O’Brien budgets allowed Watson to easily keep his 2.5% pledge
I have been reading all the different editorials and analysis in today’s press on the 2011 city budget. The one conclusion I can make is that the budget presentation is confusing and incomplete.
Here are the articles I have found on the budget:
- The spending continues
- Police trim $2.9M from budget plans to keep taxes in check
- Riders will see changes in transit service
- Mayor unveils draft budget with 2.45% hike
- Opinion: Budget increase too much
- Sherring: Fun-fest at City Hall
- Cop hiring arrested by 2011 budget
- Budget receives big hand
- Q&A with Jim Watson
- City budget calls for 2.45% tax increase
- Labour Council Optimistic Over Budget
- Ottawa Property Tax Increase at 2.45%
What the city has presented as their budget is akin to giving you the detail of every room in a house but not telling you how the house is put together. Every committee budget is individually presented on the home page and complemented by a marketing document titled: 2011 Budget at a Glance.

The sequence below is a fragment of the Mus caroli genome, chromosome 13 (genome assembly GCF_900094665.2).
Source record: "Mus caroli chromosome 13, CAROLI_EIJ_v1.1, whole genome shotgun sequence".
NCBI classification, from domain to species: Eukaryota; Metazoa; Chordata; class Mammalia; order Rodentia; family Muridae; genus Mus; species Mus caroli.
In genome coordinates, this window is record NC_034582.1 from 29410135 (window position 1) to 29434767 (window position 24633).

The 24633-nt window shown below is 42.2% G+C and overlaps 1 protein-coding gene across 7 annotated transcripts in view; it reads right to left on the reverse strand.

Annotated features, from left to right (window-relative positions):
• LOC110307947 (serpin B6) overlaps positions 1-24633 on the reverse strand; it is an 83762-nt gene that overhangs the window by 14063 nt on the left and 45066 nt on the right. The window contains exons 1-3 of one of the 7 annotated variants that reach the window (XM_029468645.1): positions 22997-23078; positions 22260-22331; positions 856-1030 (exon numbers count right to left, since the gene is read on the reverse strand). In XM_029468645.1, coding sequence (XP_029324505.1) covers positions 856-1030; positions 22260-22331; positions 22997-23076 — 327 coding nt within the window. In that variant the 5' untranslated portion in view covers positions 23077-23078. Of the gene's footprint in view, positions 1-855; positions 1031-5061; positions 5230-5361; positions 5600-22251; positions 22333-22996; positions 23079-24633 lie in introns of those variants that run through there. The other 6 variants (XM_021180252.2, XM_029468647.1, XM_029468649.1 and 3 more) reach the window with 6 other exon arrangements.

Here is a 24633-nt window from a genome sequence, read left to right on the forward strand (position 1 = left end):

I would have like to see the full budget in one document with charts that aggregate all departments. Here is the 2010 budget document and budget analysis. The consolidated budget analysis on pages 2-8 are what are missing from this year’s documents.
Anyway, cobbling together what I could and comparing it to the 2010 budget, here is some interesting analysis:
In the 2010 budget, the last approved budget of the Larry O’Brien tenure, the forecasted budget for 2011, assuming everything remains the same, would be $2.378B. In the Jim Watson budget, his proposal is for a $2.367B budget, a difference of only $11M.
Subtract from that $5M cut in the forecasted 2011 Ottawa Police Service budget and another $2M cut in the forecasted Library services budget, all Mayor Watson had to find is $4M to meet his target. Raise bus fares a bit, cut a consultant here and there and take away free lunches and presto…an austerity type budget.
So I ask you. Was this really a tough budget or could the city have done a lot more to rein in spending overall and really save taxpayers money?
David Reevely hit the nail on the head when he pointed out that operating expenses went down for the first time since amalgamation (again, this was forecasted in last year’s budget). If nothing changed, that should have resulted in a property tax decrease but capital commitments made sure that didn’t happen.
And since the Watson budget is devoid of 2012 forecasts, make note that the 2010 budget forecasted a $2.487B operating budget for 2012, a 1% increase in property taxes.